The Discovery was initially available in a three door version, partly to avoid eating into the market of the more expensive Range Rover. The five door became available the following year. Both were fitted with five seats, and an option was made available to have two further seats fitted in the "boot" area at the back of the car. In a move almost unique at the time, Land Rover employed an external consultancy, Conran Design Group in London, to design the interior. The brief was to ignore current car interior design and position the vehicle as a 'lifestyle accessory', a new concept in the late 80's which was enormously influential in automotive design in the years to follow. Discovery's Mk 1 interior incorporated a number of original features, though as with all design projects, many ideas shown on the original interior mock-ups constructed inside a Range Rover bodyshell at Conran's workshops were left on the shelf, such as a custom sunglasses holder built into the centre of the steering wheel (these were pre-airbag days). Despite this the design was unveiled to critical acclaim, and won a British Design Award in 1989.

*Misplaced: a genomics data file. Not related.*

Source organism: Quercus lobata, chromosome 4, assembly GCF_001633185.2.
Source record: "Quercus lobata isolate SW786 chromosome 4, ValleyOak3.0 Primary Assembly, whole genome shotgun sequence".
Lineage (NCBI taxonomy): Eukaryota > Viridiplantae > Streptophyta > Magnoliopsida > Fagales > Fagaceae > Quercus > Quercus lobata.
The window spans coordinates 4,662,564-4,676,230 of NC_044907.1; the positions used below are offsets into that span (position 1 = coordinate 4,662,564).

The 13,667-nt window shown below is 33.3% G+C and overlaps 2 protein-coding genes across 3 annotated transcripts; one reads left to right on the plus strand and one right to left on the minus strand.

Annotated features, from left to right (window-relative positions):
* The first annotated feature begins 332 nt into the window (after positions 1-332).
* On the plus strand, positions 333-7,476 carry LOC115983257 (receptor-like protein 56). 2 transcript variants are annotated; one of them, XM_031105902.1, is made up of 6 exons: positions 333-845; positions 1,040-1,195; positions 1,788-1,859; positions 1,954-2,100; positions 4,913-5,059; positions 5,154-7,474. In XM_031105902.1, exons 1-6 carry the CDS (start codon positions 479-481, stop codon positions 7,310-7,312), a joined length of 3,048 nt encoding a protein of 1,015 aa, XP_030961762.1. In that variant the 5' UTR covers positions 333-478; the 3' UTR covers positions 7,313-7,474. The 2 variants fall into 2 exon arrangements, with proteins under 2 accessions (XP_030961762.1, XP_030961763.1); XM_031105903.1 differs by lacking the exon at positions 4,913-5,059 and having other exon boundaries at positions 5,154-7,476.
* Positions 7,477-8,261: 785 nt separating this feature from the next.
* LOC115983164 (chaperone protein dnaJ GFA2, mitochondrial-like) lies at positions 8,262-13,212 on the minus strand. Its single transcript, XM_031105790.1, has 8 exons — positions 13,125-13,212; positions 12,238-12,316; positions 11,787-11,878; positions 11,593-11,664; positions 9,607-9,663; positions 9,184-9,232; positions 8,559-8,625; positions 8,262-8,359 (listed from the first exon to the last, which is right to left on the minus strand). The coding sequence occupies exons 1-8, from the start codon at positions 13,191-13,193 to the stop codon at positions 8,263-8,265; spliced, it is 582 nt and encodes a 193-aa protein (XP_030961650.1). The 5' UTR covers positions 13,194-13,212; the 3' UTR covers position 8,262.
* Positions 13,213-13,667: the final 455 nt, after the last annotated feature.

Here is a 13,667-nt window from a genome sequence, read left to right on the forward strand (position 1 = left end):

A two-seater, three-door Discovery Commercial version, lacking rear windows, was later offered by Land Rover Special Vehicles. Pre-1994, the Discovery was available with either the 2.5 litre 200 Tdi engine or the 3.5L Rover V8. Early V8s used a twin SU carburettor system, moving over to Lucas fuel injection in 1990. In the UK, V8 models are comparatively rare, the majority of Discovery owners preferring the more economical diesel engines. Consequently, resale prices of V8-engined vehicles are lower than the more popular diesel counterparts. In the North American market, the only engine available was the V8. A two litre petrol engine from the Rover stable was briefly available in a model known as the 2.0 Mpi I4. This was intended to attract fleet managers, since UK (and also Italian) tax laws benefited vehicles under two litres. A combination of changes in taxation and the engine being underpowered for such a heavy vehicle led to the demise of this engine, despite the kudos of being the engine fitted to several Discoveries supplied to the British Royal family, most notably driven by Prince Philip around Windsor Great Park, in his position as Park Ranger of the park.